McGregor: Part of the problem with large IT projects is that government is spending public money, and it’s highly sensitive to the political risks if costs go out of control — costs that ultimately get passed on to taxpayers.

Bagnall: Government generally spends about 2% of its revenues on information technology, and for large private-sector organizations like banks, the figure’s more like 10. So, so …

McGregor: You think, they’re cheaping out a little bit. 

Bagnall: Oh yeah, you know, big time. 

McGregor: Generally, federal governments are not in the business of making software, so they contract the work out. So PSPC, the government department responsible for procurement, would oversee the payroll project but put the automation component of the job out to tender, setting an initial budget of $155 million for the tech part of the upgrade.

Now, there’s an old maxim in the business world that says, “No one ever got fired for choosing IBM.” Such was the reputation of Big Blue that it was the safe choice, with a proven track record over decades of automating business tasks like payroll. IBM got the contract.

Bagnall: They were doing a specific role and they were being guided by the public servants. So IBM only had limited say. I mean, they could — they pushed back here and there, but they didn't, as far as I know, in the end, say, “Look, you know, this isn't going to work.”

McGregor: IBM is not designing the system …

Bagnall: No.

McGregor: They’re saying — they’re talking to the public servants, saying, “This is what we want done” …

Bagnall: Yeah.

McGregor: “You figure out how — the technology behind it.”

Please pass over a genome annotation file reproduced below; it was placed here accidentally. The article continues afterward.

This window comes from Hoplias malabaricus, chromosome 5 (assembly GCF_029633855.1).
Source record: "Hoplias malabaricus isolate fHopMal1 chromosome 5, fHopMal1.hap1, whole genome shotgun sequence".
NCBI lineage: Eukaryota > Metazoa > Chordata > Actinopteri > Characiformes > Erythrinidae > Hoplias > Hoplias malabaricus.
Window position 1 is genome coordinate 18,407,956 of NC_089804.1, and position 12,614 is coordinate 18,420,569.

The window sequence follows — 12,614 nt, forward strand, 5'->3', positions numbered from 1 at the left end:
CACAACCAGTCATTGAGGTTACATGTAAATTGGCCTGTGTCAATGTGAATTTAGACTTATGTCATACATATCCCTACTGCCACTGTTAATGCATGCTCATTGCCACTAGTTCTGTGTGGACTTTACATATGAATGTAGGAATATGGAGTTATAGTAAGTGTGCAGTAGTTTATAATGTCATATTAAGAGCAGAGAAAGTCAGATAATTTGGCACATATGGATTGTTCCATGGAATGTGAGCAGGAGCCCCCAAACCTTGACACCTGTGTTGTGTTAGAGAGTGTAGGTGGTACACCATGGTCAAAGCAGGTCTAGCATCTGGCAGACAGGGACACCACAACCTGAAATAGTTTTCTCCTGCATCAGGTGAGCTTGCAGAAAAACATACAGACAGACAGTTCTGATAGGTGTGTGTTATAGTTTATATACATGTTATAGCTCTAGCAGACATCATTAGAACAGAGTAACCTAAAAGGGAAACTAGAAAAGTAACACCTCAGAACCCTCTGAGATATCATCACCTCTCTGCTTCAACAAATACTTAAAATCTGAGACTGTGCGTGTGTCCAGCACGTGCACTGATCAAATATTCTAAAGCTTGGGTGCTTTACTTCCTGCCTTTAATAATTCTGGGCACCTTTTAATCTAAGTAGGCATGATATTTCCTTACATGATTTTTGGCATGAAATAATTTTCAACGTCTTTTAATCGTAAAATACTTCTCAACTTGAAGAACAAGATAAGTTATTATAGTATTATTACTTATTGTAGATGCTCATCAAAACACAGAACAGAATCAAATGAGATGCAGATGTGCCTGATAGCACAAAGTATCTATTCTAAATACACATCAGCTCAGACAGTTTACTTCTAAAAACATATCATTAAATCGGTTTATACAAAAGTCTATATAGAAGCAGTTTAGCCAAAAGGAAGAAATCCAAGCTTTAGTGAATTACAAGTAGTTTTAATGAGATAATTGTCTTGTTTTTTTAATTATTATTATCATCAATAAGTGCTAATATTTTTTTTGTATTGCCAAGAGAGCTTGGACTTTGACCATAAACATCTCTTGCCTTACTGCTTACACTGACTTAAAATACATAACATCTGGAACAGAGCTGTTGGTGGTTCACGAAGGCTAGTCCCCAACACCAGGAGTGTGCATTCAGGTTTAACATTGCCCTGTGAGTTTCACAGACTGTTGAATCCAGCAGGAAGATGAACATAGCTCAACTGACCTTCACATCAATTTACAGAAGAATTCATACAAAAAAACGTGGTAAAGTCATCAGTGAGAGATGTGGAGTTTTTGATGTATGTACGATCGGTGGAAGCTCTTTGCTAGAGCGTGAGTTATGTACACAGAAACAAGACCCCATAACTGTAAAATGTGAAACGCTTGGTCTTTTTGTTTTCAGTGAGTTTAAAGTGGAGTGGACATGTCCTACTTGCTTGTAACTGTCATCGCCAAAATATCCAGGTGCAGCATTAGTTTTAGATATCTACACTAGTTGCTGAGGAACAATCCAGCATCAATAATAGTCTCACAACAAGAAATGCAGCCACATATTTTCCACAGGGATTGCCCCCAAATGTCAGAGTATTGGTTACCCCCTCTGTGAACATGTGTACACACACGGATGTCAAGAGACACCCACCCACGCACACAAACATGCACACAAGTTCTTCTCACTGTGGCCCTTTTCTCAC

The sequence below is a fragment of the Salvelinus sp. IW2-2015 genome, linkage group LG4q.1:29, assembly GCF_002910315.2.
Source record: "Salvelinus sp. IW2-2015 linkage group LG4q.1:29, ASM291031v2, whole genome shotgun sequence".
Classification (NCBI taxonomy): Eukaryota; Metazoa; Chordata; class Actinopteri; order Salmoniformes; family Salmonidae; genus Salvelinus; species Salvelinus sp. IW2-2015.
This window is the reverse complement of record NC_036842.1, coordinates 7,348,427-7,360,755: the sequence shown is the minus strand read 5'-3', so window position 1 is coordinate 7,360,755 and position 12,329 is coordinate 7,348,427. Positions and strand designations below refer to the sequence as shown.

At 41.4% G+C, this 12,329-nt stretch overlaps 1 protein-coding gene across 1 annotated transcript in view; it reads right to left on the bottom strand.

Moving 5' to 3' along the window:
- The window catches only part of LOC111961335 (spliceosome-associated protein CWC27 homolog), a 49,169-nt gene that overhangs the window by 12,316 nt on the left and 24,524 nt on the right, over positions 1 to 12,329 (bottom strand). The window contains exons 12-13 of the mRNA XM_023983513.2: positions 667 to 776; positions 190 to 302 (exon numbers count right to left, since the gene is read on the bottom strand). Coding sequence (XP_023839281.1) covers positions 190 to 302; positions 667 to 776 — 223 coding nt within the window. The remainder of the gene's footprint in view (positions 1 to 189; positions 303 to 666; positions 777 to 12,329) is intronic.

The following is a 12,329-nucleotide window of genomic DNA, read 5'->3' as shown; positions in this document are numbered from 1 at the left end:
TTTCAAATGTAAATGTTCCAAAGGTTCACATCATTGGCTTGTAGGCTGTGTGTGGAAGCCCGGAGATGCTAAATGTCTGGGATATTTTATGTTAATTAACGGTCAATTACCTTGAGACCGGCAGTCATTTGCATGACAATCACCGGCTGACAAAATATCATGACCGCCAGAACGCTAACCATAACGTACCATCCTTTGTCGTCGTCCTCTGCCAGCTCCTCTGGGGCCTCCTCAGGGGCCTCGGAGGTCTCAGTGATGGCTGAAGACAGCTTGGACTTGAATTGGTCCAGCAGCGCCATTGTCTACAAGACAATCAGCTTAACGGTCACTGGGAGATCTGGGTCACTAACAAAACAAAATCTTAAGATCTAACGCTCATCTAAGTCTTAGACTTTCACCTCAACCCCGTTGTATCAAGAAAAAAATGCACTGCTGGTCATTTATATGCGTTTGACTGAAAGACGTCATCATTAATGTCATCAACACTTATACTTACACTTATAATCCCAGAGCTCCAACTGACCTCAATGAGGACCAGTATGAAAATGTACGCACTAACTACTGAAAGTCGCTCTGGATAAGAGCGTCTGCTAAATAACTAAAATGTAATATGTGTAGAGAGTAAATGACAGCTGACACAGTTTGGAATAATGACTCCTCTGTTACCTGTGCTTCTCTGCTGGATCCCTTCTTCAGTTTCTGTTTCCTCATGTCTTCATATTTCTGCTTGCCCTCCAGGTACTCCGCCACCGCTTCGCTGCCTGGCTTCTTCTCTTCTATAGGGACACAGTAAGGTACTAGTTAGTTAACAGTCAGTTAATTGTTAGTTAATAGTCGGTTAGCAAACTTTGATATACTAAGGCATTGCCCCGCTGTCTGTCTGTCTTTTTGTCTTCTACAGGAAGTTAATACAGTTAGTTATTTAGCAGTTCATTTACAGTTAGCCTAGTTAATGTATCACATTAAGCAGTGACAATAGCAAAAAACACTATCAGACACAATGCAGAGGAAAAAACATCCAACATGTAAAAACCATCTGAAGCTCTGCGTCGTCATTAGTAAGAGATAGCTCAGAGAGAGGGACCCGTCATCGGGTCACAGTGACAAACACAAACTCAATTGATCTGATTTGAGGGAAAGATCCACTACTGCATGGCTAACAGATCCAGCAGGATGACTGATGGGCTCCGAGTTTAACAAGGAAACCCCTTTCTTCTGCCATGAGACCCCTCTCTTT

Bagnall: Yeah. And even though one of the ministers involved later on acknowledged that, you know, “What we should have done was tell IBM, here's what we want the system to do, you figure out how to do it.” Instead, the civil servants were trying to tell them or figure it out and tell them, “Look, do this, do this, do this.”

McGregor: The government told IBM to use software called PeopleSoft, a dominant brand in the HR world owned by Oracle, and one that the Canadian government had lots of familiarity with. 

Bagnall: PeopleSoft was a California company, a pioneer in the whole idea of automating all the processes related with hiring and compensation and fitting that all into one unit. So the federal government bought PeopleSoft software decades earlier. And, you know, they have different variants, you know, they upgraded. And so it was IBM's job, basically, to take the PeopleSoft platform and adapt it for this crazy, crazily complicated system of federal government pay. I mean, they had to work in, I think, something like 80,000 rules and regulations, one kind or another.